One interesting twist on the conversation was that the Chinese and Japanese delegations made the sort of free-trade arguments that previous U.S. administrations often made for decades before the Trump administration. In light of recent tensions, they seemed to take on a different patina.
“Twenty years ago when GM went to China, very few Chinese people could have bought a car,” said Qi Bin, executive vice president of the China Investment Corp. “Now today GM sells more cars in China than they sell in the U.S. and they’re making more money in China than the rest of the world combined.”
Members of the Chinese delegation admitted there was more their country could do to improve the trade relationship, especially around intellectual property. Most made optimistic comments about the potential for “sub-national” relationships to create greater economic and cultural ties. However, the movement away from the current global free trade trends by the current administration hung over the entirety of the day.
“Raising tariffs is clearly a step backwards from a market economy model that Americans value deeply,” said Chen Xu, chairman of the China General Chamber of Commerce for the United States and President and CEO of Bank of China USA. He went on to say the recent tariff policies were harmful to "the existing world trade order” and “causing serious damage to its own economy.”
Xu said the U.S. multinational corporations would lose chances at growth in the Chinese market as a result. “I assure you there are ten German, French, or Japanese companies standing willing and ready to take its place,” he said.
The Chinese deleglation, while perhaps the most direct in their warnings, was not alone. Japan’s delegation also expressed direct concerns about the trade relationship and its potential impact.
Japan’s delegation, like the Chinese, also highlighted the economic benefits to the United States of a free and active trading relationship. However, their arguments played more to the shared democratic ideals between the two nations.
Kentaro Sonoura, special advisor to Japanese Prime Minister Shinzo Abe, made a case for the U.S. to participate in the Trans-Pacific Partnership. He and others in the Japanese delegation pointed to the “fundamental values” that the United States and Japan, one of its closest allies, share.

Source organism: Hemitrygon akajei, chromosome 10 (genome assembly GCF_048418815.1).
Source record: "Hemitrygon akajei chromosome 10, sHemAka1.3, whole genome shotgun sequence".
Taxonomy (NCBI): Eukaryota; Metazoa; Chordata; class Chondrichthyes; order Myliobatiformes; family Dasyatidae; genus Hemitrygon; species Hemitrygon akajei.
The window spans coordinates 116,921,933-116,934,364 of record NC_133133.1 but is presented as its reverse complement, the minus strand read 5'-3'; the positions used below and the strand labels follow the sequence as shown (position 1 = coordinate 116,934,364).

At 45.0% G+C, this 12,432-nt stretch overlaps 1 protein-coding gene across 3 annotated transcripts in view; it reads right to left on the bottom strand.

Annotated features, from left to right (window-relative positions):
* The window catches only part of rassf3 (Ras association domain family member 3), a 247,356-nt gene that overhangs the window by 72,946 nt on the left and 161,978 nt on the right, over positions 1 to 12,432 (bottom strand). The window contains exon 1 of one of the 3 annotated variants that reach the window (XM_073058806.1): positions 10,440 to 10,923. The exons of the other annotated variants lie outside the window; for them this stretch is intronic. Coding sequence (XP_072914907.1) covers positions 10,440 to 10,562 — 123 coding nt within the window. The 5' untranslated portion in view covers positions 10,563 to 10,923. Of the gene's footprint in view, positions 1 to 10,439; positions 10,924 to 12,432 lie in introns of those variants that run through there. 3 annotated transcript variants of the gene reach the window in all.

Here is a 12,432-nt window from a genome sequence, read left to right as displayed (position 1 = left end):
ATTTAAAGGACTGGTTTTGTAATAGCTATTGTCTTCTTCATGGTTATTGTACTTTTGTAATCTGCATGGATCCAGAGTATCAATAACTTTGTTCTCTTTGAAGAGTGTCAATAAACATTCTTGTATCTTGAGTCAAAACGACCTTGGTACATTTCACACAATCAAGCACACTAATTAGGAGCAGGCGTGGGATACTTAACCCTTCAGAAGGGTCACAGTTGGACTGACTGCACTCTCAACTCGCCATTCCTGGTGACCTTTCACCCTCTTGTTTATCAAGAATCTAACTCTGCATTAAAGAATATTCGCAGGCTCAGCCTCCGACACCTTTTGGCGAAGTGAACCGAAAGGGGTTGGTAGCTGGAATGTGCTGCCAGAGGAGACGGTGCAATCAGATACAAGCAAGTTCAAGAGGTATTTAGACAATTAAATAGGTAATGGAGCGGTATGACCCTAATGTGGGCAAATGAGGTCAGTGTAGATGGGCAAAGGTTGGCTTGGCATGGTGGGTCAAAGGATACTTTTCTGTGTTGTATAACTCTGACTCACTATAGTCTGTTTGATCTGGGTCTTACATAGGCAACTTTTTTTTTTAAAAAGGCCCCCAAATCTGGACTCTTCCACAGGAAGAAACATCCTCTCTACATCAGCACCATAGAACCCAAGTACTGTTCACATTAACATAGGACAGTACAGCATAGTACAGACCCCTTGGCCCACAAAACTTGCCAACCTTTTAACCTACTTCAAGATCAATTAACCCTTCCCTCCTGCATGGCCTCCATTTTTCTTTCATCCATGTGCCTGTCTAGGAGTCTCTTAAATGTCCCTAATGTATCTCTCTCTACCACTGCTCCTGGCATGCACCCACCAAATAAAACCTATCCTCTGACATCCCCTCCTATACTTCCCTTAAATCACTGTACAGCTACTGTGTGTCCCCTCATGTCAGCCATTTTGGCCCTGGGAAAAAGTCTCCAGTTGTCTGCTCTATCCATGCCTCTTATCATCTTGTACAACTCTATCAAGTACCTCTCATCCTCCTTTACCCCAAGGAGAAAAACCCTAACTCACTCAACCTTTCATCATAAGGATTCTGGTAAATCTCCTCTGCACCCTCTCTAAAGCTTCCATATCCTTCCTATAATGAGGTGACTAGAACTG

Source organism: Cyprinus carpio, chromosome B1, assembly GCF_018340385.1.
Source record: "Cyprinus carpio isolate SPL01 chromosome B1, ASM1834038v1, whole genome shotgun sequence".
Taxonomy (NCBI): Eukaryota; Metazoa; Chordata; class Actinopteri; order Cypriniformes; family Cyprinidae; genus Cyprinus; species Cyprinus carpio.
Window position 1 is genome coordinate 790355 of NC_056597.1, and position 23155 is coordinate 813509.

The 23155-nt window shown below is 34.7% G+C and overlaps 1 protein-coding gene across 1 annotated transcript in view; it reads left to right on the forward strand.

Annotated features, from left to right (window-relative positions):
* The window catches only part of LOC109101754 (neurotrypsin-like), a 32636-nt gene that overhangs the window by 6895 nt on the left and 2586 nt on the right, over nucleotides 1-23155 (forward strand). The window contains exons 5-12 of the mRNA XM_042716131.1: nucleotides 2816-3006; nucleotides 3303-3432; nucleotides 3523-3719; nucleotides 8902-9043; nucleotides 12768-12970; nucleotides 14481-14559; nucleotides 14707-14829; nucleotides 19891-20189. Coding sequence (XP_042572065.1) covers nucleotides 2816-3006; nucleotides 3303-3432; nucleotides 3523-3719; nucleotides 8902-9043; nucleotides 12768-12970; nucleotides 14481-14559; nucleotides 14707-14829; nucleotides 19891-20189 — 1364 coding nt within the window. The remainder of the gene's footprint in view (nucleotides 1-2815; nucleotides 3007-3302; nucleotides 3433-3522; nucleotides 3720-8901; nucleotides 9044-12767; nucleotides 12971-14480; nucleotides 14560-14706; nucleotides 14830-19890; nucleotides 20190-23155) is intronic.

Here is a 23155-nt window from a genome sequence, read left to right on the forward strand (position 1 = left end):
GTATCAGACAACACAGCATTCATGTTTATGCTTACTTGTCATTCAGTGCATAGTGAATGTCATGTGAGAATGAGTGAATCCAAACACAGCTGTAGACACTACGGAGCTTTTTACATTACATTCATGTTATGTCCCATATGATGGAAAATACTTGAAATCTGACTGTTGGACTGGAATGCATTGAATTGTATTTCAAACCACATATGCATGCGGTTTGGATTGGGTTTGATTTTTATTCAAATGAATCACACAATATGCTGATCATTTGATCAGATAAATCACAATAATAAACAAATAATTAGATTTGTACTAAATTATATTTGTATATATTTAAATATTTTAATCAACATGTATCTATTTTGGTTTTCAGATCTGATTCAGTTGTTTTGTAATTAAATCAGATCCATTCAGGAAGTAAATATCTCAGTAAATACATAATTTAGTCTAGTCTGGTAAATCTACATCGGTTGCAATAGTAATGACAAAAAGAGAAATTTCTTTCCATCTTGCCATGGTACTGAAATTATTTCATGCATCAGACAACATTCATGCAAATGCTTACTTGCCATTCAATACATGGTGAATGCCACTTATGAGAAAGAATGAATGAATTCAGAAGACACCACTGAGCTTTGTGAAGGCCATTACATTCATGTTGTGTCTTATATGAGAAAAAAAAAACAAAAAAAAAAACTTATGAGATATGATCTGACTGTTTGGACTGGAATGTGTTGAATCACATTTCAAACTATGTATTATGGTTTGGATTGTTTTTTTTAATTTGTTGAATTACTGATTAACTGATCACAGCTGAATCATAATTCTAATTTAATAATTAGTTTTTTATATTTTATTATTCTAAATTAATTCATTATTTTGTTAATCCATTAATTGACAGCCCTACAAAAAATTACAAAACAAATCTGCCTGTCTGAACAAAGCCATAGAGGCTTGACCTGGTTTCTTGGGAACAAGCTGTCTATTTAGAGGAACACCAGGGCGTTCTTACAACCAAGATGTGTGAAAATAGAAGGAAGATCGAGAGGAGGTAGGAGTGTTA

The Japanese Ambassador to the United States, Shinsuke J. Sugiyama, emphasized his role in increasing trade relations between the countries, saying that his role is to increase Japanese companies’ investment in the United States. “This is my goal. This is what I’ve been instructed by ... my prime minister,” Sugiyama said.
Ticking off a long list of states he has visited since arriving to the post three months ago, Sugiyama said he intends to visit all the states “and not simply once” because “the more I know your states, the more, I believe I can help.”
During the Japan discussion, Bevin emphasized that trade with the country is a particularly important issue for Kentucky. The Republican governor pointed out that more than 200 Japanese companies employ over 45,000 residents of the commonwealth, amounting to about three percent of his workforce.
“Only Hawaii has a greater percentage of its working population working for Japanese-owned companies," he said.
Bevin also pointed to the traditional alliance between the nations beyond trade.
“The Kentucky state motto is ‘United we stand, and divided we fall’ and that’s very true. It's true for us as a people, it’s true for us as states, it’s true for us as partners," he said.
Mitch Herckis is Senior Editor and Director of Strategic Initiatives for Route Fifty. He is based in Washington, D.C.